Posted on Tuesday, July 4, 2017 at 07:20AM by Registered CommenterJames Drogan | CommentsPost a Comment

Leaders and Followers

"Levingston’s frame does not fit, but he is too good a writer to get in the way of his history for long. 'Kennedy and King' will most likely leave readers thinking that what is needed today is not more leaders, a few men and women shaping our destiny, but more followers. What is needed are ordinary people: alert, informed, engaged, mobilized, idealistic but not naïve, critical but not hopeless, confident about who they are and what they want but able and inclined to work with all sorts of others, exercising rights won at enormous cost, starting with the right to vote. What is needed, in short, are more citizens, prepared to lead our leaders toward a more promising land."

Goodman, J. (2017, July 2). Profiles in Caution. New York Times Book Review, p. 9.
Posted on Sunday, July 2, 2017 at 06:32AM by Registered CommenterJames Drogan | CommentsPost a Comment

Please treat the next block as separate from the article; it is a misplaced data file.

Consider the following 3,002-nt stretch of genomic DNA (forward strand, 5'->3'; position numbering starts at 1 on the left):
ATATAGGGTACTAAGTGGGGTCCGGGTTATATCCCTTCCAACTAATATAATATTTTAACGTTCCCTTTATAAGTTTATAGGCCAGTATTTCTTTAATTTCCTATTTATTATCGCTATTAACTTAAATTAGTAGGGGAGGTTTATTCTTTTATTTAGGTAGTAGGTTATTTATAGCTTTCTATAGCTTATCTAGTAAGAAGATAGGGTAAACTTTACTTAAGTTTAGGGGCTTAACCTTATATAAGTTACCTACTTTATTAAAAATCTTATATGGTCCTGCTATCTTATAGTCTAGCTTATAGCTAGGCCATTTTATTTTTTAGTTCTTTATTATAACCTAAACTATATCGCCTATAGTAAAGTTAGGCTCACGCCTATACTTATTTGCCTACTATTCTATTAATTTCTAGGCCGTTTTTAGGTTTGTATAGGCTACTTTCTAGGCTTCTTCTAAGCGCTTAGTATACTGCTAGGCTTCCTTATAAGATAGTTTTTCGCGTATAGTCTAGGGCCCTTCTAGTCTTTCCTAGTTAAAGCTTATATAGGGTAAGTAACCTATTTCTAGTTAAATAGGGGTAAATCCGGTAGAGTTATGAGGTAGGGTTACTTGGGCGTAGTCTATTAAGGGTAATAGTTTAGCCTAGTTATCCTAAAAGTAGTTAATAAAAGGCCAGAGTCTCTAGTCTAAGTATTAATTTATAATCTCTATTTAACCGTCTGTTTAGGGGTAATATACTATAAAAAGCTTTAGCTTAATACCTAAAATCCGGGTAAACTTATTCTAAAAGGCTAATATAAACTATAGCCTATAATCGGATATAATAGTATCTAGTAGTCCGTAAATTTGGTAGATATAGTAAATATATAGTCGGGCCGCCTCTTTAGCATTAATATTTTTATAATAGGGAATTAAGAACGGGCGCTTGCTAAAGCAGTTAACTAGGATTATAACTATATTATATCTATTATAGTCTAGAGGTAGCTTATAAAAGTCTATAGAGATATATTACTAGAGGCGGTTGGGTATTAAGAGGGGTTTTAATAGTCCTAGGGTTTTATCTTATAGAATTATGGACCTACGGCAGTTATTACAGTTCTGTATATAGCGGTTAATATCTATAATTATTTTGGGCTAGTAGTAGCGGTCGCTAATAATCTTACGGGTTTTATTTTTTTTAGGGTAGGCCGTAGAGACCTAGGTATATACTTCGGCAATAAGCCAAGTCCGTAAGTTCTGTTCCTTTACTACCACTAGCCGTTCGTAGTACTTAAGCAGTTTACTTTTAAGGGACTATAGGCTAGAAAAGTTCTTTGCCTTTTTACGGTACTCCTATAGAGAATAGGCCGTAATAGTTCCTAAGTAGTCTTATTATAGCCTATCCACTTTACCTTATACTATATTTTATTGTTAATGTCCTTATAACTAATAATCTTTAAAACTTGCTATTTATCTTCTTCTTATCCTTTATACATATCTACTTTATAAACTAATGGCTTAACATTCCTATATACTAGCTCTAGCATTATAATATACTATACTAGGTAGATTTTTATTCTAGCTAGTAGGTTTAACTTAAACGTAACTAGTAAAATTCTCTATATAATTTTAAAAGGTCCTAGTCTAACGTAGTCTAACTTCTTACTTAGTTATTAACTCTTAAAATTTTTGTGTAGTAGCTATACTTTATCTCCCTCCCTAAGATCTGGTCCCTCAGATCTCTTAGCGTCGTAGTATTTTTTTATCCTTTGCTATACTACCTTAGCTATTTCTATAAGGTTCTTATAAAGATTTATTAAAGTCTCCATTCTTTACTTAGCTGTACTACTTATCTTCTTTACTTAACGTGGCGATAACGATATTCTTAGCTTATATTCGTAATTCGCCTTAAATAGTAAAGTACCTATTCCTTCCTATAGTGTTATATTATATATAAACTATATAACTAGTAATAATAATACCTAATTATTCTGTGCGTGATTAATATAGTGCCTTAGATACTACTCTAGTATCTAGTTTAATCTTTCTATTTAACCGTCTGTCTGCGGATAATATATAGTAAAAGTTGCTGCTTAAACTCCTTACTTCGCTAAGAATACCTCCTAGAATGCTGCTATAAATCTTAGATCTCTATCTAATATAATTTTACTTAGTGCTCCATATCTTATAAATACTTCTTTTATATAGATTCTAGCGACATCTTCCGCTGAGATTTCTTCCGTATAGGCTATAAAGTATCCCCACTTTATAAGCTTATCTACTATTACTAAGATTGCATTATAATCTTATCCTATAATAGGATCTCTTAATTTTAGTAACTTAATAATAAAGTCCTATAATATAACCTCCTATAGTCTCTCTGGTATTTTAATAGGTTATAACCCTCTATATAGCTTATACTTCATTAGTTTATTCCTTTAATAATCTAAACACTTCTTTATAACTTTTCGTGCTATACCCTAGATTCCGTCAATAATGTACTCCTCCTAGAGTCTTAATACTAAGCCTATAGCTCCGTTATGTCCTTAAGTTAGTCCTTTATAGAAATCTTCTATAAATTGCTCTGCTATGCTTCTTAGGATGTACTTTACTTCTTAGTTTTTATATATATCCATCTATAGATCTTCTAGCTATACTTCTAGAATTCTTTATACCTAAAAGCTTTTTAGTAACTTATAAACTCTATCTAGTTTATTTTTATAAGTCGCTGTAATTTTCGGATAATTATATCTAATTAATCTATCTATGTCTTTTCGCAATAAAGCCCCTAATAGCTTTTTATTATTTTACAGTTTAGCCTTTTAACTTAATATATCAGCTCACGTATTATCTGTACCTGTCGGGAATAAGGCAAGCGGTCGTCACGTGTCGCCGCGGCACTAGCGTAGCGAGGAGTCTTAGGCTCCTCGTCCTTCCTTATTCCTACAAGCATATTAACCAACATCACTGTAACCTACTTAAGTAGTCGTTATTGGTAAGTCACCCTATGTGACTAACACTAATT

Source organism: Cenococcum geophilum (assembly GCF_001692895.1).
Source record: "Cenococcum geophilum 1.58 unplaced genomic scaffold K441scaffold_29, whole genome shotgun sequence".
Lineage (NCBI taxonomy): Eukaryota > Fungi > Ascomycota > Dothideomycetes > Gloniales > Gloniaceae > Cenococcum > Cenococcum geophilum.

There is a difference between...

...thinking and advocacy.

Posted on Saturday, July 1, 2017 at 09:32AM by Registered CommenterJames Drogan | CommentsPost a Comment

Had a Good Think Lately?

Here's an interesting piece courtesy of Aeon.

Posted on Wednesday, June 14, 2017 at 08:09AM by Registered CommenterJames Drogan | CommentsPost a Comment

Things That Make You Go Hhhhhmmmmm

From John Mauldin's Thoughts from the Frontline of June 11, 2017.

This gives me pause this morning.

Posted on Wednesday, June 14, 2017 at 07:10AM by Registered CommenterJames Drogan | CommentsPost a Comment

If you care about being thought credible...

...and intelligent, do not use complex language where simpler language will do.

p 64 of Thinking, Fast and Slow by Daniel Khaneman


Posted on Saturday, June 10, 2017 at 06:57AM by Registered CommenterJames Drogan | CommentsPost a Comment

Things That Make You Go Hhhhhmmmmm

"'There’s always symmetry underlying various systems,'Adams said."

Roeder, O. (2017, June 6). Math Has No God Particle. Retrieved June 7, 2017, from https://fivethirtyeight.com/features/math-has-no-god-particle/